Karyn, Thank you for pointing out that a person without a past is not a complete person, as too much has to be excised. Despite whatever changes we make we are who we are inside; our values, the sum of all of our experiences, the love we hold dear. To not celebrate that would be very sad indeed. Thank you, for a healthy and beautiful roadmap to follow.

Véronique said...

Thank you, Emily. For me I think it's that my speaking voice is different, and I'm happy about that, but my singing voice is the same, and that pulls me back into the Before Time in a way I don't like.

I've heard choirs with women singing tenor. Natal female tenor voices don't sound the same as natal male tenor voices. Probably a resonance thing, however that works.

I'll keep working on it. The issue is complicated by the association between music (rock) and substance abuse, mostly drinking.

I'm mainly in a great psychological state. Sometimes I forget that I still have issues. :)

~K~ said...

Wow for a quick off the cuff blog I'm happy to see this stirred things up a bit.

Sara thank you for the comment that shaped this post. You were the inspiration for it.

I think when it comes to the people around us that we hope to have as support, it becomes confusing to them when we try and change literally every part of our lives. Those people end up feeling a deeper sense of loss because they lost that connection to the person they knew, even if the inside really hasn't changed much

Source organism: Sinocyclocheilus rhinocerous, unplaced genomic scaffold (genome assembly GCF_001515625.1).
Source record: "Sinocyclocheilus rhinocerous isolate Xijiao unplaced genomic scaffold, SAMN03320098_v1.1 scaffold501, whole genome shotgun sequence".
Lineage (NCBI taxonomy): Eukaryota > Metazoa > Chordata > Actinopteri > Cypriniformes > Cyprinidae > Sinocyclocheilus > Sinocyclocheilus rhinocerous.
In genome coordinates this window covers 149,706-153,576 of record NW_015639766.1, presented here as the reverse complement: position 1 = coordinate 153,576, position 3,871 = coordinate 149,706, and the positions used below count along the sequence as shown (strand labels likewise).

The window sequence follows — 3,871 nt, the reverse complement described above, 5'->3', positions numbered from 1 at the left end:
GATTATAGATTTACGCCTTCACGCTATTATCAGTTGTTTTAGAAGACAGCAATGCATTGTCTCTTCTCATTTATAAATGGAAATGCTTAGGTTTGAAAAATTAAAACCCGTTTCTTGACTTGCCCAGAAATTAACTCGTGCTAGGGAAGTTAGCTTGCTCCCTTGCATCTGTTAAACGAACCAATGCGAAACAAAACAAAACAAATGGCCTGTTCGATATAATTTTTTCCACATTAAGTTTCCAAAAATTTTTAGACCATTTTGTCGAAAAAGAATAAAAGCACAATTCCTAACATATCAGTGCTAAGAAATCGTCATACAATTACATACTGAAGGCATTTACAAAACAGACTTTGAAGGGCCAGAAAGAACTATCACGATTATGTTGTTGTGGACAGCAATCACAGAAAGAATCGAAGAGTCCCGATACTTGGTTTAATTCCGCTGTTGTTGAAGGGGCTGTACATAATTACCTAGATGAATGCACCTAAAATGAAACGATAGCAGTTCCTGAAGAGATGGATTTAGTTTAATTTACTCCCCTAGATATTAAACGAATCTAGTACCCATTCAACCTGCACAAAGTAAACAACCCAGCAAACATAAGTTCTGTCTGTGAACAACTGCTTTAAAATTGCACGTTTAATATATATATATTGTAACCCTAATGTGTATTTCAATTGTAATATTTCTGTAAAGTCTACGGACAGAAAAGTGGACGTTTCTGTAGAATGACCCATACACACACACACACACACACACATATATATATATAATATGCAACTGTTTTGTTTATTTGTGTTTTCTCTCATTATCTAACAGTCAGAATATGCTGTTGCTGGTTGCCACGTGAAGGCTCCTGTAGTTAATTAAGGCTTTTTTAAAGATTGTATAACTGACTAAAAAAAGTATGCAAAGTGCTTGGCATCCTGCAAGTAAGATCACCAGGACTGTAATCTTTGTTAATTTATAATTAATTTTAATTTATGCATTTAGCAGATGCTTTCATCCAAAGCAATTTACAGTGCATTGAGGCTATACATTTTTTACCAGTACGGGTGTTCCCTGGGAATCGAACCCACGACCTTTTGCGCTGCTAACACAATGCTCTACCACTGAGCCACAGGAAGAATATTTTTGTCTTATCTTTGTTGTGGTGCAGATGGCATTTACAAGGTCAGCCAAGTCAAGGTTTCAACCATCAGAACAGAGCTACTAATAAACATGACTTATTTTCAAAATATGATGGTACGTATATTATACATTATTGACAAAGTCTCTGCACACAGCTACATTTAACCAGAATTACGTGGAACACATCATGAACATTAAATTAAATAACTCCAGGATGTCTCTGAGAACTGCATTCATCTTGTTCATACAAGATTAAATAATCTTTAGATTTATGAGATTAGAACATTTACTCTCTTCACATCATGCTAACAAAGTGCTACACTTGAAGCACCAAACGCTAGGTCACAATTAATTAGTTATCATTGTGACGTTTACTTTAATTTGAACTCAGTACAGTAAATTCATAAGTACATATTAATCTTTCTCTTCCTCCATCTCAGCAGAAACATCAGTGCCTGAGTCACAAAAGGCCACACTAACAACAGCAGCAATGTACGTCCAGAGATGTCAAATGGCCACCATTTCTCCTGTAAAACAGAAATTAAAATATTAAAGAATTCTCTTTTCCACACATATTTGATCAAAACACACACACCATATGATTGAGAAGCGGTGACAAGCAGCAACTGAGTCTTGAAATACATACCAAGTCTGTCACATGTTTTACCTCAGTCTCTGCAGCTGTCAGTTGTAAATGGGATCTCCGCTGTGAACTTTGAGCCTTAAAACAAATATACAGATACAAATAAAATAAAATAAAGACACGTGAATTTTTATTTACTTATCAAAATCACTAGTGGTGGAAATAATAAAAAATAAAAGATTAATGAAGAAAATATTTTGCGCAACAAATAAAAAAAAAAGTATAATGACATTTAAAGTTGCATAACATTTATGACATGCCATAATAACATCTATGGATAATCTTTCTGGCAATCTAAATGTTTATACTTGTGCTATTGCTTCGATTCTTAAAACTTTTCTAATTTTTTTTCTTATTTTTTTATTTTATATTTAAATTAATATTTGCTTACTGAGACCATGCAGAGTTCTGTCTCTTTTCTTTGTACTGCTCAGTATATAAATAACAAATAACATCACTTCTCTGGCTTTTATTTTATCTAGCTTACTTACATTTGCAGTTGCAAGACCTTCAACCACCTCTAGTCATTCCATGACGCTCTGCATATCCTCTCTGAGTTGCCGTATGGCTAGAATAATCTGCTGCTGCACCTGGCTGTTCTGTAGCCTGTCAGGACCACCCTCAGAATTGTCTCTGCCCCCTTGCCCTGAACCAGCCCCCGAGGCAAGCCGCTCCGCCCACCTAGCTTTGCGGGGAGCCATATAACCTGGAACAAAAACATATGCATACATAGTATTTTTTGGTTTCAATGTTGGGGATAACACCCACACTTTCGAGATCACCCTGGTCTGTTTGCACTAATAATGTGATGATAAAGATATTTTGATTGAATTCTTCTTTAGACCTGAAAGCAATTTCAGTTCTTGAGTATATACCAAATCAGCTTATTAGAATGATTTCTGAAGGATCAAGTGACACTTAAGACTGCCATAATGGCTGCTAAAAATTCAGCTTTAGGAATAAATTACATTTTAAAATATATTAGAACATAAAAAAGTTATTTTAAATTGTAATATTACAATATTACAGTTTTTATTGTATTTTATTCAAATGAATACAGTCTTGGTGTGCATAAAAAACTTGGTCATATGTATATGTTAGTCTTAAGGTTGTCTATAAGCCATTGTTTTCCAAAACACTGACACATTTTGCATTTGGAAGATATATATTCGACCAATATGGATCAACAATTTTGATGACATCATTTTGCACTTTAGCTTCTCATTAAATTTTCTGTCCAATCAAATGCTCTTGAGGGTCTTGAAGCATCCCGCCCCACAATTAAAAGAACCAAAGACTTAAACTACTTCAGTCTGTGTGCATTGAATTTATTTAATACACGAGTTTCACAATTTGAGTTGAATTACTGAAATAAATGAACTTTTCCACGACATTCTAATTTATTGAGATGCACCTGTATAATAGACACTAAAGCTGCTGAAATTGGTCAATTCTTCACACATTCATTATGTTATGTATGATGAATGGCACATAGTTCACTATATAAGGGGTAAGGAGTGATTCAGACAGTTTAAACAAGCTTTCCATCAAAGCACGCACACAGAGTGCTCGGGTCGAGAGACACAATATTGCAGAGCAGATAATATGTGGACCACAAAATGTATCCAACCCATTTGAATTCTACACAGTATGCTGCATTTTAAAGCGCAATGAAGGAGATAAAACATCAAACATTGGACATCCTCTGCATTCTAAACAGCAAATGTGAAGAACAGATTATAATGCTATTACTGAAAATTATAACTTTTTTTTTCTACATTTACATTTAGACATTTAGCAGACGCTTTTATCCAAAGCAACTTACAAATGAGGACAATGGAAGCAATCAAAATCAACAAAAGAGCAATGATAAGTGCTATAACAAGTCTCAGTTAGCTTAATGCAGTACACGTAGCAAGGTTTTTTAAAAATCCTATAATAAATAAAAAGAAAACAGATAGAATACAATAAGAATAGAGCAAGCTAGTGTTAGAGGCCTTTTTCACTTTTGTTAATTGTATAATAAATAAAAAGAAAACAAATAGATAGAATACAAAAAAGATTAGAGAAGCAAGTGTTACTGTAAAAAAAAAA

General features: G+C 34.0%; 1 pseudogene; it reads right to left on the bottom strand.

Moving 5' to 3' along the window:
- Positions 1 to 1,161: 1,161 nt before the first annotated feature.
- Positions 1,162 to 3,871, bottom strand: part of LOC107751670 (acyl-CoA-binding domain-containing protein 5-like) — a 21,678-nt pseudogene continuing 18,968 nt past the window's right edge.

Lori/Emmy that was just too weird. the time stamps are identical with the same content in the post .. That is amazing!

Samantha said...

Wow, I'm late to this party.

First, Karyn, as always, awesome post girl! Second I feel exactly the same way. As I've said before in my blog, when my sister was getting noticeably freaked out about this very topic I looked her in the eyes and said:

Our past is what makes us family, what binds us together over time, and grows with us. No way in hell am I going to expect anyone to erase that, it's so much a part of me, of us, that I cannot and will not give it up. You shouldn't either. As to name and pronouns? While obviously I'm very happy with who I am now, it's a gender, not a religion. I've had plumbing changes, not my brain removed. Call me him, her, or whatever you want, just don't call me late for dinner! Call me anything, just keep calling, okay?

For all the years I was her brother, my stock answer was call me anything but late for dinner, I meant it then and still have that line alone as part of our life together. She relaxed like a huge weight had been lifted off her shoulders and said: "You know, I've got a pretty smart sister."

We've always used humor as part of our relationship, it's special to us, and suddenly becoming over sensitive would have destroyed that. No way that was a cost I wanted to come of this. So while other people were slightly shocked and alarmed when I said to her "You're a better woman than I" she didn't blink and came back with "Well of course I am, I've had more practice than you!"

I loved that moment! And the look on my other sister's face who didn't expect that... One of my favorite moments.

My sister's fears? Totally founded. One of her best friends from college transitioned and totally lost her mind. Put my sister through a living hell. I didn't want to do the same thing or anything close. I love all the women in my life, all the people in my life. Not surprisingly a goodly number of them I've known since they were born or we were both kids. No way I'm giving that up.

Right now however I need some sleep.

Great post Karyn, Sara, and everyone else who stuck their heads in. We are so NOT the Springer generation!!! Thank the God's for that one!